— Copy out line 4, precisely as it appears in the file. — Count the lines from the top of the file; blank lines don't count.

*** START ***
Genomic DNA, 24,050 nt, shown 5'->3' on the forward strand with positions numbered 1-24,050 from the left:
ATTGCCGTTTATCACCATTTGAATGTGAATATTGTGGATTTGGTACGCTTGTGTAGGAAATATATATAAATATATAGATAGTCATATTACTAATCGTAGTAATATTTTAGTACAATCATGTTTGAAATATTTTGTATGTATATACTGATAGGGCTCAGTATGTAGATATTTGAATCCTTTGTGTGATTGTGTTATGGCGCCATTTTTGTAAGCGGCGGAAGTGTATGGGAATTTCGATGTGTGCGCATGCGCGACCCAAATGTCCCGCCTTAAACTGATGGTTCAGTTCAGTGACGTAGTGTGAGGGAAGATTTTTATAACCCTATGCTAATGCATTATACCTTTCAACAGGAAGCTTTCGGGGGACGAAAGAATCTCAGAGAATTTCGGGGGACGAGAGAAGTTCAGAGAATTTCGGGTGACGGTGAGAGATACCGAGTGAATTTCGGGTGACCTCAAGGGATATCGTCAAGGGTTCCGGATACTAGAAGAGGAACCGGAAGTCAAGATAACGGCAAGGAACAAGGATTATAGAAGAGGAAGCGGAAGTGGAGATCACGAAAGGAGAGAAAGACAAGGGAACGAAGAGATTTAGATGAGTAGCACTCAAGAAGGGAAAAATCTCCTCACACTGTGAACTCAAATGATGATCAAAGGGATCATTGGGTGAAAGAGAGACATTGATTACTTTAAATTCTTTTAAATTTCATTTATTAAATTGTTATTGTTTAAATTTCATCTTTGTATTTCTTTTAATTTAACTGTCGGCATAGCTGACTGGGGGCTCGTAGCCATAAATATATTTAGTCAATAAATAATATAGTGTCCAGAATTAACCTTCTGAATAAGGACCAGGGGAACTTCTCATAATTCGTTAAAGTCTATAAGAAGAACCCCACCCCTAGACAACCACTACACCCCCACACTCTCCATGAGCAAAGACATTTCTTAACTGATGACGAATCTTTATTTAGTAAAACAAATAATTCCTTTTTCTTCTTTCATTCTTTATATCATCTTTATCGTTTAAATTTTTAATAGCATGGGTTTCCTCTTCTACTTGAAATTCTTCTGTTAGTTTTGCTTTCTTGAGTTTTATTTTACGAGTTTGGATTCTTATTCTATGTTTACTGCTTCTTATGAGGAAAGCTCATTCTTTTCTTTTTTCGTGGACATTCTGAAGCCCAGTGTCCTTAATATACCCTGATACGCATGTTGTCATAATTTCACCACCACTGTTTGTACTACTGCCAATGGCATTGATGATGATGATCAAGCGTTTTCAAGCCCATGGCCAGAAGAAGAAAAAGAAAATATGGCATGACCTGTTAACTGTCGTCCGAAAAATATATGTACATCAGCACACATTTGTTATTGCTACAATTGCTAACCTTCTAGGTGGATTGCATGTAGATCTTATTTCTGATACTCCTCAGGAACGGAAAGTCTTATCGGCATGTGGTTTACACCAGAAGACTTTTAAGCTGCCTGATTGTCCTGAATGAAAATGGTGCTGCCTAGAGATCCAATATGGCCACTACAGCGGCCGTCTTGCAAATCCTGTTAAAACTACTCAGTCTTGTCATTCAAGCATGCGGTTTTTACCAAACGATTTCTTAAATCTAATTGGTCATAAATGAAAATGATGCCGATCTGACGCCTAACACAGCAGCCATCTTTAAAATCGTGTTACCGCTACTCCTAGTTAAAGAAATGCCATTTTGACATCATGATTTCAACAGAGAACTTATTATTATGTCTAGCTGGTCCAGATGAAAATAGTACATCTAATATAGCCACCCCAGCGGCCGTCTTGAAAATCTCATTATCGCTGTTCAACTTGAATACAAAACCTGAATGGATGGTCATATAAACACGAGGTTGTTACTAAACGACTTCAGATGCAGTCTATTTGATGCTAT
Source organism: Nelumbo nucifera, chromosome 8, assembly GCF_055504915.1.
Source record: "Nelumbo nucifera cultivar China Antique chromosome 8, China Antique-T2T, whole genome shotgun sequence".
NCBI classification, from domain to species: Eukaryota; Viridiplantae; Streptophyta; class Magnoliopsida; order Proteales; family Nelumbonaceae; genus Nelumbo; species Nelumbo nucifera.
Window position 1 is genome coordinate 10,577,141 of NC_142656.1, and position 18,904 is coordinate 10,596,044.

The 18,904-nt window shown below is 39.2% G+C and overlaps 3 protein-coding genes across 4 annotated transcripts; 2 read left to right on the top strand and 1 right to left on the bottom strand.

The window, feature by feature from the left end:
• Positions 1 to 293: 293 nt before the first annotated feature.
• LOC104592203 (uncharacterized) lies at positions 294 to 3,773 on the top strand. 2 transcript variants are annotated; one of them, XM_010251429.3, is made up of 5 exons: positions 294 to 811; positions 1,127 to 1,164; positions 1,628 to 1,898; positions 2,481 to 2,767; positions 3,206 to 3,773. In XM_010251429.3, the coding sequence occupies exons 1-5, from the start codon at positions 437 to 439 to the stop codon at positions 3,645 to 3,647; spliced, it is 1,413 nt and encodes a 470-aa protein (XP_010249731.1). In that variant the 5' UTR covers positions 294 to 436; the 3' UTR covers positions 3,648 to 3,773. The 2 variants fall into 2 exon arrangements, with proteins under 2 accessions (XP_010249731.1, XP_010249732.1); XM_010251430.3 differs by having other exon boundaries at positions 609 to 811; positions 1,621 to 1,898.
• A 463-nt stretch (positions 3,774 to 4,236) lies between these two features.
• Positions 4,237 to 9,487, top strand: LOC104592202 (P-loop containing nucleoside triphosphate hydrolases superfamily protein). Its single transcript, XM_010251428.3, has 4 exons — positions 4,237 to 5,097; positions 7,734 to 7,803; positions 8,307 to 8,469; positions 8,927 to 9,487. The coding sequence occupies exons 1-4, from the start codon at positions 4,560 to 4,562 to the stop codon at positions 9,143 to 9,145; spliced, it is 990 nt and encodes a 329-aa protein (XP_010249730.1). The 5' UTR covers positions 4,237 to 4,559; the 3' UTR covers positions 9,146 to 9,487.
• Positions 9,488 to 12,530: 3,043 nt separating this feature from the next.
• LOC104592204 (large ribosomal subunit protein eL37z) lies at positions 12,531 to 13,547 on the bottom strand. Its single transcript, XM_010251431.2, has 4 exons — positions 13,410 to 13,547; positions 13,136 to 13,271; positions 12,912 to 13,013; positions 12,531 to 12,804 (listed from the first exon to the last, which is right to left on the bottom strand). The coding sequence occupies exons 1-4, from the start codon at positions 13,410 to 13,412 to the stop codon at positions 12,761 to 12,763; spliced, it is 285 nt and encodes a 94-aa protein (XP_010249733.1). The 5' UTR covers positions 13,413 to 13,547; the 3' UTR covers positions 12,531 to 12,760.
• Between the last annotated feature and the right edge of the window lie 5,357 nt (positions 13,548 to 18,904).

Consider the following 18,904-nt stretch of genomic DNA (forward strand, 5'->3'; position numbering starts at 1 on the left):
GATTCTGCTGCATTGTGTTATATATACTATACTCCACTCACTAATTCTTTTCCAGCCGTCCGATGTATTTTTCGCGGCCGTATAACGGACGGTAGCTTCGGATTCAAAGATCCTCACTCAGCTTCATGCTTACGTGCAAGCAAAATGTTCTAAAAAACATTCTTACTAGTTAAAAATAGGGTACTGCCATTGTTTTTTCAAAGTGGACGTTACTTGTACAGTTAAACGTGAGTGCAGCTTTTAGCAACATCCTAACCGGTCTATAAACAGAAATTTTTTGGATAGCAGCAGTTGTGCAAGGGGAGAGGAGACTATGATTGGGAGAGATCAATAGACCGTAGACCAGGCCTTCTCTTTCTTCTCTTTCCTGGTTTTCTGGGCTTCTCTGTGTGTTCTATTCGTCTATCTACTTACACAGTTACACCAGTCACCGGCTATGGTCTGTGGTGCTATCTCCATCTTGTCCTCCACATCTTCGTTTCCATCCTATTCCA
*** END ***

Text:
Source record: "Nelumbo nucifera cultivar China Antique chromosome 8, China Antique-T2T, whole genome shotgun sequence".